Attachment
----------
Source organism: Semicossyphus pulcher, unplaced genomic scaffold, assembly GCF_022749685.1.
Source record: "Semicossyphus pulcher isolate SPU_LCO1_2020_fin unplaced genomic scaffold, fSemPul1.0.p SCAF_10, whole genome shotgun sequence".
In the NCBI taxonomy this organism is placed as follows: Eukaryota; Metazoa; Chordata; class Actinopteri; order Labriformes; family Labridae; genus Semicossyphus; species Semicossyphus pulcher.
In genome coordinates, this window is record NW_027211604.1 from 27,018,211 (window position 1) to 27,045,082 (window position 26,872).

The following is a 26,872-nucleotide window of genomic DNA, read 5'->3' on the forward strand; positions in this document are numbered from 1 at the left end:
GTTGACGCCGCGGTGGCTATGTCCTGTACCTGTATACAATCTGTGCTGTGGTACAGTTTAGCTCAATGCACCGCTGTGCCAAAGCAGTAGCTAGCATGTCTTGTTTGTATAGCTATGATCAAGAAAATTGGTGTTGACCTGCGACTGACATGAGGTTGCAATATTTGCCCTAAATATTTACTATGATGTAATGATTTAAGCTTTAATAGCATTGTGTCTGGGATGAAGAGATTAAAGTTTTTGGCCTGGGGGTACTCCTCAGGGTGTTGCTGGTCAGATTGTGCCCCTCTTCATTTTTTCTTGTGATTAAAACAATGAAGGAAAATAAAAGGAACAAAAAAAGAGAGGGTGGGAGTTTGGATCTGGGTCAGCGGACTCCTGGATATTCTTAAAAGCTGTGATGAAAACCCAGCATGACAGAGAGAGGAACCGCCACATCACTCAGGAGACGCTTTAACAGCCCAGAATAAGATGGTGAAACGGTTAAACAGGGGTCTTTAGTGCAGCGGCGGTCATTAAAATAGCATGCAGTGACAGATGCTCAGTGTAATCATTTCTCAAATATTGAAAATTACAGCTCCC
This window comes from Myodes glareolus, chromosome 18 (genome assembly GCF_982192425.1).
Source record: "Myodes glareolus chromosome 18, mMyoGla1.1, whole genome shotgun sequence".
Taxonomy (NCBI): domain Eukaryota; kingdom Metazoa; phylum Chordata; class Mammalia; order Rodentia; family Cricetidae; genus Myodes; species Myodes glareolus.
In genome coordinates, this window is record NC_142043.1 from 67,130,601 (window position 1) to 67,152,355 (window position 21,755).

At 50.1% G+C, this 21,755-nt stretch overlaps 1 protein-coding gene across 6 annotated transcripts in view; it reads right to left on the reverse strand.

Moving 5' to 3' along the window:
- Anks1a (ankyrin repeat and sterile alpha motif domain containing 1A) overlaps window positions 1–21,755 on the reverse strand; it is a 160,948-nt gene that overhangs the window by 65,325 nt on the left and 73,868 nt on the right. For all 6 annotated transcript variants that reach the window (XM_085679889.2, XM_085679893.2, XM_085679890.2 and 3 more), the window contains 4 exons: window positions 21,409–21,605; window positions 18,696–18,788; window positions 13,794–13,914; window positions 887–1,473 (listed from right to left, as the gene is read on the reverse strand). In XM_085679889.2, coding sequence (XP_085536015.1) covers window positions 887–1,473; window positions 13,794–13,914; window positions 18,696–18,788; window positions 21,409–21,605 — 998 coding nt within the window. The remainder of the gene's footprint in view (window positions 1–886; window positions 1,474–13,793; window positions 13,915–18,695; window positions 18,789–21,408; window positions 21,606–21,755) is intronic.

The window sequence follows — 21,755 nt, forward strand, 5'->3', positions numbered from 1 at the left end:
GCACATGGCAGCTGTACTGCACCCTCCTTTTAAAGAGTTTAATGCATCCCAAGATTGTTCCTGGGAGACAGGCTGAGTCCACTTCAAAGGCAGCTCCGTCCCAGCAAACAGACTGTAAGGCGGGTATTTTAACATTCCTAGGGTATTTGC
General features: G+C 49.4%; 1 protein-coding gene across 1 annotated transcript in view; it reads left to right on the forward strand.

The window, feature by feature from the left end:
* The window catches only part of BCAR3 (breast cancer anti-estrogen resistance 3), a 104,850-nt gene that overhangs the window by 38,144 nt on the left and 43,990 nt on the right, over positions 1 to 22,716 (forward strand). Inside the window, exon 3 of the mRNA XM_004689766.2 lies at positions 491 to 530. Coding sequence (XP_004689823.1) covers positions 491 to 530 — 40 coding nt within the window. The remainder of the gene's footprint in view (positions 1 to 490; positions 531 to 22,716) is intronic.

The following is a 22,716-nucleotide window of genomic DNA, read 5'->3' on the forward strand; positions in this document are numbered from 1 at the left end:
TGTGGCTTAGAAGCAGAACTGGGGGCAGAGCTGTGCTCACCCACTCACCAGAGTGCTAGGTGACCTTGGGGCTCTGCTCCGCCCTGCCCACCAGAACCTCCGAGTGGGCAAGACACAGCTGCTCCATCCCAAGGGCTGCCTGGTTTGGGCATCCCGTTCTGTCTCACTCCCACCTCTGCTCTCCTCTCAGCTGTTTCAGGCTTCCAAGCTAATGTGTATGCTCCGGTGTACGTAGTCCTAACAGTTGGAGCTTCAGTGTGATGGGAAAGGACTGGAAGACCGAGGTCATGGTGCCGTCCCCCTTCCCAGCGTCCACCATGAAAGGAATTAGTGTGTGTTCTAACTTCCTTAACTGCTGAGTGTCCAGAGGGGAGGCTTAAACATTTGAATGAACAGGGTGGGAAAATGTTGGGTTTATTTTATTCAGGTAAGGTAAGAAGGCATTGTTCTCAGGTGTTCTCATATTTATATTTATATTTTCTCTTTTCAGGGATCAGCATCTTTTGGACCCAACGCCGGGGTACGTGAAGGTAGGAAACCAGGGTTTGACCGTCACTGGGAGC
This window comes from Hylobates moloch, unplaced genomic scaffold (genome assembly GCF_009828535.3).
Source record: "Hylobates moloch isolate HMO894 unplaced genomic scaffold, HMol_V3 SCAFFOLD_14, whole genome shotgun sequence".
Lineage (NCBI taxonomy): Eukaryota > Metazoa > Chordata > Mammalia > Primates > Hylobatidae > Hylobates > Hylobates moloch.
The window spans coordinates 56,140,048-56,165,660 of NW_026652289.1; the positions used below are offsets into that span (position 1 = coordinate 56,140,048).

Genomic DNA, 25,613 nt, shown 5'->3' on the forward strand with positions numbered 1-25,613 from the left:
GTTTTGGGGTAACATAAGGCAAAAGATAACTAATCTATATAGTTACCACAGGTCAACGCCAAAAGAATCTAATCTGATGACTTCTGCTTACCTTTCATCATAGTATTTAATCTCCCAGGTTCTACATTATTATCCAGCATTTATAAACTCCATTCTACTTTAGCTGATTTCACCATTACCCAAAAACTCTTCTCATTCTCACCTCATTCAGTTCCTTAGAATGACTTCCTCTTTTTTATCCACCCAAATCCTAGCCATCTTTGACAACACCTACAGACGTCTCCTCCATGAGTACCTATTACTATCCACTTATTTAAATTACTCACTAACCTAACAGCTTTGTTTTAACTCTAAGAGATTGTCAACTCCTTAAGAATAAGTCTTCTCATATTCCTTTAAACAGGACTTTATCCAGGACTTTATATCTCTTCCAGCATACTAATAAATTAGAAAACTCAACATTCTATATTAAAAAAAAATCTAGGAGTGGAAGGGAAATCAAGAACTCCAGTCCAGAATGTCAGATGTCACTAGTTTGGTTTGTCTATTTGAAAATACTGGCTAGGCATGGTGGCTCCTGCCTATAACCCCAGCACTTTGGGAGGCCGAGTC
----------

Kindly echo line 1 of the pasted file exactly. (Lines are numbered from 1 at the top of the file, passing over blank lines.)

Source organism: Semicossyphus pulcher, unplaced genomic scaffold, assembly GCF_022749685.1.